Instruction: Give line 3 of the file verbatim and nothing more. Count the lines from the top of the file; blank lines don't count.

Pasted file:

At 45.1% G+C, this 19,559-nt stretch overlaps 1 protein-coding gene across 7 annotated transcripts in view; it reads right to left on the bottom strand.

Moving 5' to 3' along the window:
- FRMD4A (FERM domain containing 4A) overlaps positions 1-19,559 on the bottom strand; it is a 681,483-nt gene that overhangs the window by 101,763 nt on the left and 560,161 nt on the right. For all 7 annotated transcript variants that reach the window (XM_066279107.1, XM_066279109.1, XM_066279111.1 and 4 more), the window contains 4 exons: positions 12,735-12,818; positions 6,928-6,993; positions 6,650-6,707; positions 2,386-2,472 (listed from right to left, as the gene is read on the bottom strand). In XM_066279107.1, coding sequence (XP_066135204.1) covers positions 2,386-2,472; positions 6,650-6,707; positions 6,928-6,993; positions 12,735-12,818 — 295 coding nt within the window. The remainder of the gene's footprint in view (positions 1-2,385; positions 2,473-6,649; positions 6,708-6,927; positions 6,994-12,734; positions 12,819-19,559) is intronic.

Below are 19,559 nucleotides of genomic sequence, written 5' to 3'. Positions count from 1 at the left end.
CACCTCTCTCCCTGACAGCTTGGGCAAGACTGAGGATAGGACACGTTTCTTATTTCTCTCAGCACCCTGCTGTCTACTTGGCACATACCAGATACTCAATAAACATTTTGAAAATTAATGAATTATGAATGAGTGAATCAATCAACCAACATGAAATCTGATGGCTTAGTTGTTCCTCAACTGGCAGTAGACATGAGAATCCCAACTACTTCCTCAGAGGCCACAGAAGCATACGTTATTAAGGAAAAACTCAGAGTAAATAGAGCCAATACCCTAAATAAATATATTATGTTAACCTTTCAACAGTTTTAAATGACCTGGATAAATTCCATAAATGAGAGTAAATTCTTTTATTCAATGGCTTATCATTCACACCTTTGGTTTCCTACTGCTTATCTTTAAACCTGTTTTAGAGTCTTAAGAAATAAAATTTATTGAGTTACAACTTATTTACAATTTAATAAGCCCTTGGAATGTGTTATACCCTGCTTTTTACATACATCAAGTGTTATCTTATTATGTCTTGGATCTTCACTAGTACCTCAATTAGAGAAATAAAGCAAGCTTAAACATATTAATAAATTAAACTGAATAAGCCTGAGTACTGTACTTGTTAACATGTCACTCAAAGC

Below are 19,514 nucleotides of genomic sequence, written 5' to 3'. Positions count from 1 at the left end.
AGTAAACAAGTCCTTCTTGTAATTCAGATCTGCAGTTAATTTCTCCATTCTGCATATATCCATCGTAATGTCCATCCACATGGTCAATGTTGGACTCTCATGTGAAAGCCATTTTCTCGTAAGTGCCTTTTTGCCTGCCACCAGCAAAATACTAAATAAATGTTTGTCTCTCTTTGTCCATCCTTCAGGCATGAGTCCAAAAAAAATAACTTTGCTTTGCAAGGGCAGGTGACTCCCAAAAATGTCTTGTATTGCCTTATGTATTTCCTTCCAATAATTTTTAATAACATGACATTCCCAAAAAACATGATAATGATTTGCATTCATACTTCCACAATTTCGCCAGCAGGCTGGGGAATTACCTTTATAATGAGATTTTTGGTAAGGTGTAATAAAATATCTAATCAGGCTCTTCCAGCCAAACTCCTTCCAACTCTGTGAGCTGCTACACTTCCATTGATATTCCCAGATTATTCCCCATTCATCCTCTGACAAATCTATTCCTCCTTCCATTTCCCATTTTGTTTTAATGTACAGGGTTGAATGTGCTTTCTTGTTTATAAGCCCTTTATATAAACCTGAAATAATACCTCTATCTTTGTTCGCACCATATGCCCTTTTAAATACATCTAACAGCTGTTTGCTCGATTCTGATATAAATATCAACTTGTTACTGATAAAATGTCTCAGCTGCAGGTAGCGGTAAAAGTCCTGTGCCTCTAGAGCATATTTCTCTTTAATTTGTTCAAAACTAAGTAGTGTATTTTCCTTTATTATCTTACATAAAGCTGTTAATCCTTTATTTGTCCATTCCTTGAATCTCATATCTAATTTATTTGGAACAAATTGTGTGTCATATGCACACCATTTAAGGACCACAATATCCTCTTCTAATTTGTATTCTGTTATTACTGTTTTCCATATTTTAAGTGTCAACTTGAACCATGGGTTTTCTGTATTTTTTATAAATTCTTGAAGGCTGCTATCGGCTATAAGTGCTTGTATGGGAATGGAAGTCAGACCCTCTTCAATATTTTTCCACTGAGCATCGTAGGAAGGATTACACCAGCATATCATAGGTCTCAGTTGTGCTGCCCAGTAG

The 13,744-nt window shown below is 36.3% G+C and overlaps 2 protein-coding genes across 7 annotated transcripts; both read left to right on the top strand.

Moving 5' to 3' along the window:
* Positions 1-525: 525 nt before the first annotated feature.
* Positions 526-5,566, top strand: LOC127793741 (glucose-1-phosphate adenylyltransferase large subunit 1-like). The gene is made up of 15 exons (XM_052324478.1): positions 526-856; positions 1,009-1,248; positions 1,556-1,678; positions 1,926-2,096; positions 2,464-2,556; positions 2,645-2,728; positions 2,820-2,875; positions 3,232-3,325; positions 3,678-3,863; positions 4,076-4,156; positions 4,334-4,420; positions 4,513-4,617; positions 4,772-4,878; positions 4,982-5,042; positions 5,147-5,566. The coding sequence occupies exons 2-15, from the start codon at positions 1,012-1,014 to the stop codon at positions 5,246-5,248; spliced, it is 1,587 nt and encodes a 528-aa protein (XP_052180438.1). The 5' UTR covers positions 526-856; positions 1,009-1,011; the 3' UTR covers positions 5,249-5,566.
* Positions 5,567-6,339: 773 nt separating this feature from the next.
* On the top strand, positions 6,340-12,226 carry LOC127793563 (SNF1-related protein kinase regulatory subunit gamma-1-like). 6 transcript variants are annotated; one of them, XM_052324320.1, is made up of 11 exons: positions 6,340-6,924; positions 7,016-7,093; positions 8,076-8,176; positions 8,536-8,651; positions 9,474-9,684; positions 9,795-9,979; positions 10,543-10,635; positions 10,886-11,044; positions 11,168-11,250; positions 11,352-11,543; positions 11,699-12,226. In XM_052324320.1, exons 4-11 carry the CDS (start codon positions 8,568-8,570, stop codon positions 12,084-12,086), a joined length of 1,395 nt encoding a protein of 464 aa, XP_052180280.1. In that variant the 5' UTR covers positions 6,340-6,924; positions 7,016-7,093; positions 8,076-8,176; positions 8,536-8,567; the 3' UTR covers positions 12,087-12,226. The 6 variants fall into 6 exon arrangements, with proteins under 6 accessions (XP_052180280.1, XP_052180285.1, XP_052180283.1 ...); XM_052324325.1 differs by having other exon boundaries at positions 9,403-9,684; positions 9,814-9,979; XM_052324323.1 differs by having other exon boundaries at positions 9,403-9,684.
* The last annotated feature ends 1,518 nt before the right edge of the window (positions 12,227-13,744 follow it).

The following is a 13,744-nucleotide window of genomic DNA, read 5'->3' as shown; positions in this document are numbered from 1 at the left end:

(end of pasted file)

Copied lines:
- FRMD4A (FERM domain containing 4A) overlaps positions 1-19,559 on the bottom strand; it is a 681,483-nt gene that overhangs the window by 101,763 nt on the left and 560,161 nt on the right. For all 7 annotated transcript variants that reach the window (XM_066279107.1, XM_066279109.1, XM_066279111.1 and 4 more), the window contains 4 exons: positions 12,735-12,818; positions 6,928-6,993; positions 6,650-6,707; positions 2,386-2,472 (listed from right to left, as the gene is read on the bottom strand). In XM_066279107.1, coding sequence (XP_066135204.1) covers positions 2,386-2,472; positions 6,650-6,707; positions 6,928-6,993; positions 12,735-12,818 — 295 coding nt within the window. The remainder of the gene's footprint in view (positions 1-2,385; positions 2,473-6,649; positions 6,708-6,927; positions 6,994-12,734; positions 12,819-19,559) is intronic.